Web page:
Where on earth are we in all of this?
There are some significant changes within the VAT world in the pipeline for the first part of next year and yet there is little that is certain. We consider the latest position as businesses try to prepare themselves for the changes ahead.
Making Tax Digital (MTD) for VAT MTD for VAT is due to come into effect on 1 April 2019 (less than six months away at the time of writing), but the new process which accountants and their VAT registered clients must follow is still far from clear.
Accountants are already preparing their clients for the impact, and rightly so, but it is hard to be precise at this stage. Below we consider some of the details which are currently known.
On 13 July HMRC issued “VAT Notice 700/22: Making Tax Digital for VAT”. In short, businesses above the VAT registration threshold will be required to retain VAT records electronically and to submit their VAT returns electronically. Businesses which have always traded below the VAT registration threshold can choose whether to register for MTD for VAT. Some businesses are exempt on the grounds of religious beliefs, not digital processes being reasonably practical or being subject to an insolvency procedure.
For MTD for VAT, VAT records is perhaps a misleading term. All VAT records must be stored digitally, however:
- “VAT records” in this context do not include invoices, stock books, transport documents or even the required calculations such as partial exemption, capital goods scheme, apportionments, blocked input tax recovery, etc.
- What is required is the tax point, the net amount and the rate of VAT, for each purchase and each sale.
- In addition, there is a requirement for “designatory data”: business name, address of principal place of business, VAT registration number and any VAT accounting schemes used.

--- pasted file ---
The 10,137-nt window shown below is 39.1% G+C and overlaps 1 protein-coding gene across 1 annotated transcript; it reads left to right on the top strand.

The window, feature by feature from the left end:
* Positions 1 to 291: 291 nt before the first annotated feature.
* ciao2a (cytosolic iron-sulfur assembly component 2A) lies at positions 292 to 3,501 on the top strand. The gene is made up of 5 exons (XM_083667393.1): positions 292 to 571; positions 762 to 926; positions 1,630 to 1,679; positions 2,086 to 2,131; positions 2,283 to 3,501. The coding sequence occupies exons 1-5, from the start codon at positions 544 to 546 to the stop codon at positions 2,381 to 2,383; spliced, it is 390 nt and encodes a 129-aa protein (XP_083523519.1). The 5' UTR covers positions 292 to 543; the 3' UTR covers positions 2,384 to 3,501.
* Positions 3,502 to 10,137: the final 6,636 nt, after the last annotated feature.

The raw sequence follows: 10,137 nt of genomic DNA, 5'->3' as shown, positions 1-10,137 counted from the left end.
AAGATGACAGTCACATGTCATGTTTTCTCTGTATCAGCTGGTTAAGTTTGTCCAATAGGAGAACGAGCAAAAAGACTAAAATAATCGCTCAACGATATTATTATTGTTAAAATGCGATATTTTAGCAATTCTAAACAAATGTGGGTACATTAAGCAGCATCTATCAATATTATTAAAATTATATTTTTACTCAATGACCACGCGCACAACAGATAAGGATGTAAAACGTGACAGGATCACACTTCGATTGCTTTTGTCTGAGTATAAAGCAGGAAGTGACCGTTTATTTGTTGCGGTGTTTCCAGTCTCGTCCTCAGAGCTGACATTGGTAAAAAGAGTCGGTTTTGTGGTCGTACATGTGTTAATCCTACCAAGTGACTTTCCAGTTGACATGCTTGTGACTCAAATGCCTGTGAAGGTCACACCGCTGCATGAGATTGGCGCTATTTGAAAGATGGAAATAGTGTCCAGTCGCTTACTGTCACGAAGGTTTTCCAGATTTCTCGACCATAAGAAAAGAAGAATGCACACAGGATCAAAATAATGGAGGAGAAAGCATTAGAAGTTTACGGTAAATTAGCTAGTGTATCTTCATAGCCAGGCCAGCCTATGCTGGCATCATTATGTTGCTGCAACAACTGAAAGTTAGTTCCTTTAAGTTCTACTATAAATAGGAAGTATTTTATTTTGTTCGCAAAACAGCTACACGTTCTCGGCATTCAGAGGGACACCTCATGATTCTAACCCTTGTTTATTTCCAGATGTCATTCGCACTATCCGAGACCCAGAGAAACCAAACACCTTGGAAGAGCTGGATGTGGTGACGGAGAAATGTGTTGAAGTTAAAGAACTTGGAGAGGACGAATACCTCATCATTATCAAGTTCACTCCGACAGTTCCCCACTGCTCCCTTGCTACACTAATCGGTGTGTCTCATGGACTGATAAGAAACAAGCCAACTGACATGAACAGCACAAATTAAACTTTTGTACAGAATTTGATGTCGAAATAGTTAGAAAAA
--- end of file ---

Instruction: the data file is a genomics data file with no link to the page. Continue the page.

- Care should be taken with reverse charge purchases, as these will either be entered twice (once as a purchase and again as a sale) or the accounting package will account for reverse charges automatically (but be careful that this is the general reverse charge and not the domestic reverse charge).
The way MTD for VAT will work on a mechanical level is that there will be an interface with HMRC: the Application Programming Interface (API). The VAT information which is stored digitally must be transferred automatically into the API interface via a digital link, for which bridging software can be used. A list of providers of bridging software is shown on HMRC’s website. In addition to accounting packages, it is expected that Excel spreadsheets can continue to be used to keep the VAT information provided it is digitally linked to the API.
In the first year a “soft landing” is permitted by HMRC, by which they mean that digital links will not generally be required and “cutting and pasting” information into the API interface will be acceptable until 31 March 2020.
There will also be an opportunity to make changes to the figures before they are submitted via the API to HMRC. This will be necessary when the results of calculations performed outside the electronic records (see examples above) are required or other adjustments need to be made. Errors will continue to be accounted for in the same way as before MTD for VAT, either by written disclosure or by including them in the next VAT return as appropriate.
There are also special rules for schemes (e.g. retail schemes, flat rate schemes) which simplify the requirement to keep records digitally.
Detail remains insufficient however to determine the exact step-by-step processes which a business and its advisers will be required to undertake. Further detail is expected and more will be known when the software providers make available the bridging software, including cost and complexity.
The UK is due to leave the EU on 29 March 2019. It is unclear at the time of writing (six months before the official Brexit date) whether the UK will enter a transition period or whether there will be a “no deal” Brexit. There have been news releases on both alternatives recently and below we work through some of the salient points.
On 19 June 2018, the UK and EU negotiators released a joint statement with draft legislation. Many questions were left unanswered as to the detail and the mechanics, but in broad terms:
- The EU Principal VAT Directive will remain in force for goods until the end of the transition period (the end of transition is not stated, but it is anticipated to be 31 December 2020).
In addition, the draft legislation requires UK businesses to submit EU VAT refund claims from other member states by 31 March 2021.
Or no deal?
The UK government states that a “no deal” Brexit remains unlikely, but that businesses might want to prepare for the possibility.